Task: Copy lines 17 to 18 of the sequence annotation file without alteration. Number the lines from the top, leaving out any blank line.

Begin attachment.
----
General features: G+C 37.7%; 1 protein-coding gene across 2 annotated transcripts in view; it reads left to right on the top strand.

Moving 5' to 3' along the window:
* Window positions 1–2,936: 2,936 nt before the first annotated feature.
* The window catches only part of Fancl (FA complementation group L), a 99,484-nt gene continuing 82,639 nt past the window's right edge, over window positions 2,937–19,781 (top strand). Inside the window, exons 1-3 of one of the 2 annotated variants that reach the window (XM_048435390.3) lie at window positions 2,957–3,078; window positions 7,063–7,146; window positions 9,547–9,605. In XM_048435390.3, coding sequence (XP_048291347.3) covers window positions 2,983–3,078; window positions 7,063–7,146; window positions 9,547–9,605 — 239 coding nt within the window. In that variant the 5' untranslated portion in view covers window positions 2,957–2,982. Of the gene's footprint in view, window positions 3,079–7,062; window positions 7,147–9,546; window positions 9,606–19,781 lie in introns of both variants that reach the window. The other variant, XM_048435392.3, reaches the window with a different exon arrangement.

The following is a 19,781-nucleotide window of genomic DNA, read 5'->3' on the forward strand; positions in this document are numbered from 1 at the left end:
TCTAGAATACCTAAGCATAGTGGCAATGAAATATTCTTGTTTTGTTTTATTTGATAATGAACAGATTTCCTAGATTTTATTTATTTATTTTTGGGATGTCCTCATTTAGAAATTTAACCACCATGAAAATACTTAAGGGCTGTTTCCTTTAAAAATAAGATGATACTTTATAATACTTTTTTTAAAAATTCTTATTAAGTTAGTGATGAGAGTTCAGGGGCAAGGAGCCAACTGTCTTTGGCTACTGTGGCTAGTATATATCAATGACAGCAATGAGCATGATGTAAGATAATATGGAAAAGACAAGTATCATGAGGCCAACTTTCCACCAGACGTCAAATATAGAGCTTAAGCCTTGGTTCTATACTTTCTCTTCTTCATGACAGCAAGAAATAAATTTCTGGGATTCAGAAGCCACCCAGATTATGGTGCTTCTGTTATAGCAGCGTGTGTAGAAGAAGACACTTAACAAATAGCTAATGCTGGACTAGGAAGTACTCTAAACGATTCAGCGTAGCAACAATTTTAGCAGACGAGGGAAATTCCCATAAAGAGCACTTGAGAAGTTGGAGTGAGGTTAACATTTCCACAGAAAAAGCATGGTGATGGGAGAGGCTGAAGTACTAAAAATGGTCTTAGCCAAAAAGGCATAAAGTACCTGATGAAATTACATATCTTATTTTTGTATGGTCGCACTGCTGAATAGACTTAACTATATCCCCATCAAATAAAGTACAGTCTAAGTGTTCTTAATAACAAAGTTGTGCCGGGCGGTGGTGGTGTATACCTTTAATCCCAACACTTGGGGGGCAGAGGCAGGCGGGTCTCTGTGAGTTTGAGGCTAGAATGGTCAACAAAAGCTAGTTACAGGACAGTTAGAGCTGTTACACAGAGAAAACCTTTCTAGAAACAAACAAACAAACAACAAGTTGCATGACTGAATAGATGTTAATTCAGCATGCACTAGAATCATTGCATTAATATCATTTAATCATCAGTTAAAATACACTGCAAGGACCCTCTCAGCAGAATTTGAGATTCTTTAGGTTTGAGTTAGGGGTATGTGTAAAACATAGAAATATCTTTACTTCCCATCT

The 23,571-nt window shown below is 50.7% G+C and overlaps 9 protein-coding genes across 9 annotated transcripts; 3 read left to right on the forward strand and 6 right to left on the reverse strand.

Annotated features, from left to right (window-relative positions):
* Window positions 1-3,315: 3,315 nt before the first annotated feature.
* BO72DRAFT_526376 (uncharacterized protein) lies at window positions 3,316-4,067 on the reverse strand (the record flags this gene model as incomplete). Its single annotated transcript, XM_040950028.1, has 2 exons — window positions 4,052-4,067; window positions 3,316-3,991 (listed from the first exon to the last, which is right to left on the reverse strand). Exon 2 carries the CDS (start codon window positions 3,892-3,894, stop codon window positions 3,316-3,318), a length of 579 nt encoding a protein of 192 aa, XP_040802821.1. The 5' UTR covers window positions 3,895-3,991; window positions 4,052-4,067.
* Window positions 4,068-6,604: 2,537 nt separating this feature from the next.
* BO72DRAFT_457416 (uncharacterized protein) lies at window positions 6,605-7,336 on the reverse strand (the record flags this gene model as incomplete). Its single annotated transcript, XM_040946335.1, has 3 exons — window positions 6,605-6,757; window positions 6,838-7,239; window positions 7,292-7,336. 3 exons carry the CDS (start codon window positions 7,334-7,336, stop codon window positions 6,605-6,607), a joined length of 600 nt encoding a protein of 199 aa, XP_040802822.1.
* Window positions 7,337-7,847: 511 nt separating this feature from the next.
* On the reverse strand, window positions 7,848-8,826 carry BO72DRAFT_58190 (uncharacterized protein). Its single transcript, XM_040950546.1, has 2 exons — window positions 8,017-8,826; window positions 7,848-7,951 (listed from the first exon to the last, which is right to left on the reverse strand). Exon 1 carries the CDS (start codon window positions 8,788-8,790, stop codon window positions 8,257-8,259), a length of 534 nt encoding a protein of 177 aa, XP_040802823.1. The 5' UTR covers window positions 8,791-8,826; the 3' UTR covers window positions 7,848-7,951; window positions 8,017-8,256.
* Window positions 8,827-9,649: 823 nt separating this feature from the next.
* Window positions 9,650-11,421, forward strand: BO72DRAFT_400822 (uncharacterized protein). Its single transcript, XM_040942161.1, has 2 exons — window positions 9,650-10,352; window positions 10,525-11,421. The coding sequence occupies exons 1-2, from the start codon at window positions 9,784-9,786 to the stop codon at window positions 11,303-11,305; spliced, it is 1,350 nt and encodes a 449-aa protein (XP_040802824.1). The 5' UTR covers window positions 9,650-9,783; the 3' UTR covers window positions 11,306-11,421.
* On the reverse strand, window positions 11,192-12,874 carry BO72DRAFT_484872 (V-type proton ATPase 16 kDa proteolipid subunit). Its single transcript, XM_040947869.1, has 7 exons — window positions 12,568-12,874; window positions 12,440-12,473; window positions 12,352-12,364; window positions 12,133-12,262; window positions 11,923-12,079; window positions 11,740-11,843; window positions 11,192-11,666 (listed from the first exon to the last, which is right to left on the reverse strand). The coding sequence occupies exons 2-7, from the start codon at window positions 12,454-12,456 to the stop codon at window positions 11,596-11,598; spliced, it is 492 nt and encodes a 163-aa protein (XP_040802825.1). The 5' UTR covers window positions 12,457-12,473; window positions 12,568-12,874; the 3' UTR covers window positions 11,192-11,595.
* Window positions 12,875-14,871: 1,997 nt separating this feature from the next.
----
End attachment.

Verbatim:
* On the reverse strand, window positions 11,192-12,874 carry BO72DRAFT_484872 (V-type proton ATPase 16 kDa proteolipid subunit). Its single transcript, XM_040947869.1, has 7 exons — window positions 12,568-12,874; window positions 12,440-12,473; window positions 12,352-12,364; window positions 12,133-12,262; window positions 11,923-12,079; window positions 11,740-11,843; window positions 11,192-11,666 (listed from the first exon to the last, which is right to left on the reverse strand). The coding sequence occupies exons 2-7, from the start codon at window positions 12,454-12,456 to the stop codon at window positions 11,596-11,598; spliced, it is 492 nt and encodes a 163-aa protein (XP_040802825.1). The 5' UTR covers window positions 12,457-12,473; window positions 12,568-12,874; the 3' UTR covers window positions 11,192-11,595.
* Window positions 12,875-14,871: 1,997 nt separating this feature from the next.